Today, you are celebrated. Today “your sorrow shall be turned to joy,” a joy, just like the joy of the resurrection that affirms that we can live again in the eternities with our loved ones, that cannot be taken from us. A joy that is wrapped up in travail, sorrow, and anguish because those things begat the greatest joy – that of loving others.

Happy Mother’s Day to all who suffer, who feel pain, and who experience the joy of mothering.

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Among the most precious gifts I received this Christmas, is a binder full to burst of memoirs, testimonies, old photographs, life histories, etc. of ancestors from both sides of my family tree (up to my great, great, great grandparents). The gift was inspired and drawn from work my aunt Mardi did on my maternal line this past year; my angel mother added to and organized further research for each of her grown up children.

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Tonight, for Family Home Evening, we decided to read about my paternal great, great, great grandfather, Alfred Henry Atkinson, born in 1849. His parents were converts from England; his father the branch president at Middlesex. We learned that they sailed to America in 1855.

My husband recalled to me that he had helped design a website at BYU called Mormon Migration about converts who voyaged to America. You can look up voyages by ancestor name, location, ship name, or dates. We quickly found our ancestors names listed among those who sailed on the Chimborazo from Liverpool to Philadelphia in 1855. I browsed through the different voyage accounts and read a few of them, including the account kept by the ship historian, Elder William G. Mills. I was touched by his account of the rapture the saints felt at leaving their homeland for a life full of promise, hearts so full they were singing. I was especially impressed by the hymn he wrote during the voyage.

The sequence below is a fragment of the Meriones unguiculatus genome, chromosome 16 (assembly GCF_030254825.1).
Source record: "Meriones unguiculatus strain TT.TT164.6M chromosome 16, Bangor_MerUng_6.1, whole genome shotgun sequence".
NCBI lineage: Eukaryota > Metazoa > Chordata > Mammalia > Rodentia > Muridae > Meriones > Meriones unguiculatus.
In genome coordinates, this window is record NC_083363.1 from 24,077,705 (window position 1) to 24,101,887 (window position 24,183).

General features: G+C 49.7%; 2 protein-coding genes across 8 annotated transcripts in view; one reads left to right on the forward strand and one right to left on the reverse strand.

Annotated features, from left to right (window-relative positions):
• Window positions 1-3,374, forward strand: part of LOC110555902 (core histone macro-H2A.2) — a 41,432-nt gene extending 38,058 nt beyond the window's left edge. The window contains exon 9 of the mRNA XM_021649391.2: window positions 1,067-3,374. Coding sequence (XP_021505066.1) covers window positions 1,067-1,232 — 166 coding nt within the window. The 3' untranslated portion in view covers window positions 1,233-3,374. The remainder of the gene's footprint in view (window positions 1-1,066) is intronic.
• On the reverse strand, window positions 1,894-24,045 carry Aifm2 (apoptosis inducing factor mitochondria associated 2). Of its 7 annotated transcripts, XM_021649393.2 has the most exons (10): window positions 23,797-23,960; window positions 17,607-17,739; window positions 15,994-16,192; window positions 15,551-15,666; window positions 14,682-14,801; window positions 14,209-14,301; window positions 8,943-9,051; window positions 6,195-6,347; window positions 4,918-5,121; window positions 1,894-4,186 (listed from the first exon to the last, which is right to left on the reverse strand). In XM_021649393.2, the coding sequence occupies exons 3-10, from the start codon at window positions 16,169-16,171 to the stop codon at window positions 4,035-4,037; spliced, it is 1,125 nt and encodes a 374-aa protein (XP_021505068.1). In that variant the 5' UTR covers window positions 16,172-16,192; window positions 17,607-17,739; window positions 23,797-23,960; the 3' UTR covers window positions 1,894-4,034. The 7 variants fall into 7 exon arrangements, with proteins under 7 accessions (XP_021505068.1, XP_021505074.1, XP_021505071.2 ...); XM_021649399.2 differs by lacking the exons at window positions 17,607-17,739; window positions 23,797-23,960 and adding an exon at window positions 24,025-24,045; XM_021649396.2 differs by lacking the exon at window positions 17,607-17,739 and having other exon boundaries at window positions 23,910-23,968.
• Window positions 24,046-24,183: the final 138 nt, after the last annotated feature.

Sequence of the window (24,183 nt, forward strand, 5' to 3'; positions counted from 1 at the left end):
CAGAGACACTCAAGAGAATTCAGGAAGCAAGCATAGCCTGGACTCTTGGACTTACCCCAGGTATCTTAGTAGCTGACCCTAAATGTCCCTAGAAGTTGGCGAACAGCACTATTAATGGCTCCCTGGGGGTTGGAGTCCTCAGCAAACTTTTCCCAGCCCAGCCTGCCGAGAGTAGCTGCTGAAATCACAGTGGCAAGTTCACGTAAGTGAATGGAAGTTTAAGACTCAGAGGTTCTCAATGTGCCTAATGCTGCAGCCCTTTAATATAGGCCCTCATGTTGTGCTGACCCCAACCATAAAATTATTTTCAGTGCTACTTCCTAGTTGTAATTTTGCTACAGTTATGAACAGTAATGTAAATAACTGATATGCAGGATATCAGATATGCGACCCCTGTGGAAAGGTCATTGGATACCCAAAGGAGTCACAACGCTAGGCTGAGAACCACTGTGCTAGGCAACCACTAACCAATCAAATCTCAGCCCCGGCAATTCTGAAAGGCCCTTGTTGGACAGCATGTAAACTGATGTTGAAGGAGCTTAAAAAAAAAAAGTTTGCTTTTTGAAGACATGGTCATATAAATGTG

When on our Mother Earth we trod
And oft admired her gorgeous robe;
When wandering thru life’s varied scene
At will upon the solid globe;
The goodness of our God we knew
And felt the power of His command;
We praised and loved His holy name
And owned this providential hand.

Thus now when on the watery sphere
When every wave is crowned with foam;
The Chimborazo’s “wooden walls”
Our temporary floating home;
With horizon of sky and sea
That circumscribes us like a ring.
We see the kindness of our God,
We feel the power of ocean’s king.

Then let our numerous voices blend
In songs of deepest gratitude
To him, whose hand controls the sea,
And guides us over the briny flood,
He claims our praise, so let us be
Humbly obedient to his word,
Be faithful now and evermore
To gain all blessings from our Lord.

May we still feel his favouring hand
While traveling over the trackless deep;
The winds in storms and gushing sound
or calmly over nature sleep
God bless our worthy president
The council, president & Saints,
The noble captain, mates and crew
And may we have no just complaints [p.11]

Oh! May we live as Saints should live
our walk & conversation good;
As living testimonies to
The gospel covenant received
Be cheerful Saints all will be well
Angels watch over our gallant ship;
And for the power that brings us thru
Let it be heard from every lip.